“FROM TENNIS TO ALPACA IN ONE SMOOTH SEGUE”
It’s been a peaceful few days of enjoying the ordinary like coffee with the neighbours, watching the birds at the feeder and the sweet peas flowering on the vine. I can relax in the knowledge that the girls will be here from Ireland next week and life will take on a different pace. In between I have a routine overnight stay at Lamlash Hospital and I’m hoping that it is all routine with no helicopter trips anywhere.
I’ve been watching the tennis, following young Andy up through the rounds and remembering how I used to love to play. It’s like watching a well choreographed ballet as the players bring out their best. Wimbledon by tradition is so civilised and rules are us. We are fortunate as a country that we can afford to put on such a demonstration of expertise and the players are well paid for their efforts.
By contrast Kate Humble is presenting a programme on BBC called “Wild Shepherdess”. The first programme was about a tribe of Afghanistani people who live in the high Himalayas beyond the reach of war and absolutely rely on their sheep to provide them with milk and fibre, They are much more concerned in keeping wolves away from the sheep than being involved in the war but their lives are at survival level nevertheless.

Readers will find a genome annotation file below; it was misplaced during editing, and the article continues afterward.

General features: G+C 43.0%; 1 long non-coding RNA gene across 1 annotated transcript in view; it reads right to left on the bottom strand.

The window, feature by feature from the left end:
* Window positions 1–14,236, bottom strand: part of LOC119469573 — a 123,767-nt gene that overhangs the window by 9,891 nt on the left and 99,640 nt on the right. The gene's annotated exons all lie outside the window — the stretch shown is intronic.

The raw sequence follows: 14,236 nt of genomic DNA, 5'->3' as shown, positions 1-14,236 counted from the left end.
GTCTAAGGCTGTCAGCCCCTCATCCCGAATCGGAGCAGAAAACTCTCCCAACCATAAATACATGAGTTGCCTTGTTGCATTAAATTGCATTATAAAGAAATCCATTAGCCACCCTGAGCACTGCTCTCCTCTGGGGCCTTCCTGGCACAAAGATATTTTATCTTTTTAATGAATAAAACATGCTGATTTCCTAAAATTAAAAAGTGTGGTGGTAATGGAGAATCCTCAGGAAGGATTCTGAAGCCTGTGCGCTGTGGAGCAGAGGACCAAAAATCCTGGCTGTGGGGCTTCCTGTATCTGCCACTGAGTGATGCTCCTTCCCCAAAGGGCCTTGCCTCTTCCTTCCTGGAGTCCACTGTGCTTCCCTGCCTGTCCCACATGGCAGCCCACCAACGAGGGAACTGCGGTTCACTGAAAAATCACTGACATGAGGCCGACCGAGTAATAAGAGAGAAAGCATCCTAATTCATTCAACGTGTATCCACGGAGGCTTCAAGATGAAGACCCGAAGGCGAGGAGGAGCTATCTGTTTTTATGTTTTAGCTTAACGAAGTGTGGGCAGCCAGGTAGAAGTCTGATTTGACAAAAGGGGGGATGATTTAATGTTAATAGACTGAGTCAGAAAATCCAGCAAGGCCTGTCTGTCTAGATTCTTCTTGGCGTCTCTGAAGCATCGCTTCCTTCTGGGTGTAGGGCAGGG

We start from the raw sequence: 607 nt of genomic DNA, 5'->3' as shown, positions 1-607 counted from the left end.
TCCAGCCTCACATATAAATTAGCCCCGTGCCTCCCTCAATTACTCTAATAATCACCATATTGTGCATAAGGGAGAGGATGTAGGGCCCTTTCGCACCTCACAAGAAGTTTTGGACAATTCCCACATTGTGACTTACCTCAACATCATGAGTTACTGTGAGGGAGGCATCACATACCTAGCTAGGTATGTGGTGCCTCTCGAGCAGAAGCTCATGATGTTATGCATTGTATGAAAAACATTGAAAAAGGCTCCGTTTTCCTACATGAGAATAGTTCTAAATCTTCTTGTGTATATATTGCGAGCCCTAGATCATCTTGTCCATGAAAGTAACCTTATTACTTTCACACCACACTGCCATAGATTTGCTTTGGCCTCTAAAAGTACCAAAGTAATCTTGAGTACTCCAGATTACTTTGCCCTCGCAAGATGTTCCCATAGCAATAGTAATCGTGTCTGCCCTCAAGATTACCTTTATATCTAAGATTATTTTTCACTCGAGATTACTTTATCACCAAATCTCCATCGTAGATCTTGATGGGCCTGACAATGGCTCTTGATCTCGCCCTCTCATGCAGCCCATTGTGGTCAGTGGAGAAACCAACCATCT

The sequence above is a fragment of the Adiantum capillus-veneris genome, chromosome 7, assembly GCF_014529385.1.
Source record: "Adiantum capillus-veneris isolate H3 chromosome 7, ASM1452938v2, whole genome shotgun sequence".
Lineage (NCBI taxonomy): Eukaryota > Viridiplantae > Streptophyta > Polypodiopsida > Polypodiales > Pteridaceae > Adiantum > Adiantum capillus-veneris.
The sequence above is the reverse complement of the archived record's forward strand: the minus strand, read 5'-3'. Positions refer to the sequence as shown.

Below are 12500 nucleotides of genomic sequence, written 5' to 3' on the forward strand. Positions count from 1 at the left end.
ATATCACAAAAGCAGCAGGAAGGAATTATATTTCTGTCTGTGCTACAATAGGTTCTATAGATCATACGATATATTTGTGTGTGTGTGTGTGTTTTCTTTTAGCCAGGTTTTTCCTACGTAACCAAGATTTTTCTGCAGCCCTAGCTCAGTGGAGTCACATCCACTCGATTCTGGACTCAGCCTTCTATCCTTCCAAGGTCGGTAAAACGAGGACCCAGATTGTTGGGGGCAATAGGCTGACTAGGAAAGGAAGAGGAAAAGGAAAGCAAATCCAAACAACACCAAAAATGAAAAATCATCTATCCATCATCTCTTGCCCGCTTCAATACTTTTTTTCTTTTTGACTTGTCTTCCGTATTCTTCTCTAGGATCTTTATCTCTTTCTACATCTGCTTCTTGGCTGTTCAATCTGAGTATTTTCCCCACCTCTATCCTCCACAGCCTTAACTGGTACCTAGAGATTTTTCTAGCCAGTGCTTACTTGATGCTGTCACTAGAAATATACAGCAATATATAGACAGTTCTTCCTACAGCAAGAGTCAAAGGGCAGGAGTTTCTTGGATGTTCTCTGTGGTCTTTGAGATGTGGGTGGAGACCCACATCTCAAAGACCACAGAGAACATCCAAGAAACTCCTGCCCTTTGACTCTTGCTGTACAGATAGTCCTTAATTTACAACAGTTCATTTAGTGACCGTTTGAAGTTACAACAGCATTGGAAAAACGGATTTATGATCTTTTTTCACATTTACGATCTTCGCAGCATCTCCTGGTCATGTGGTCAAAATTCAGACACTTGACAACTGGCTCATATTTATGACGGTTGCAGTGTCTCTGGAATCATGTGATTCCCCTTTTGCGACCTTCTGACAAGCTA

Of most interest to me was last night’s programme which was about Peru. (No family favouritism here!). Kate visited alpaca herders in the high Andes at Chaullacocha and the Mitchell Company processing plant in Arequipa. The herders lived in extreme poverty but provided a warm welcome to her and the crew as they learned about breeding and quality of fibre.
This reminded me so much of the early days on Arran when we sorted fleece and produced handspun yarns for a very small niche market, no competition for the larger factory producers. We tried to set up a co-operative, but although there was romantic interest in our work as part of the summer tourist industry, really our “competitors” were villages in Africa and other parts of Europe where attempts were being made to reintroduce traditional skills and teach them to the younger generation.It didn’t work here and obviously herding alpacas is on a “knife edge” in Peru.
I found it very sad that the mountain people were being forced to think about the inevitability of a move to the city where they might earn more money, but the work would be menial and they would end up living in shanty towns with all the implications of leaving the fresh mountain air and traditional skills behind.
Let’s hope that such programmes have the result of bringing together the local herders to work with the processing and research industry to improve their product and reintroduce the exquisitely fine work that was typical of their ancestors.
Most of all let’s hope that the value of a tennis player and the value of a traditional craftsperson producing in traditional style can be brought in line so that each one afford to live the life they choose.
Kate Humble is on BBC1 on Fridays at 9 PM and also on iPlayer. Hopefully Andy Murray will be on BBC through the championship match.
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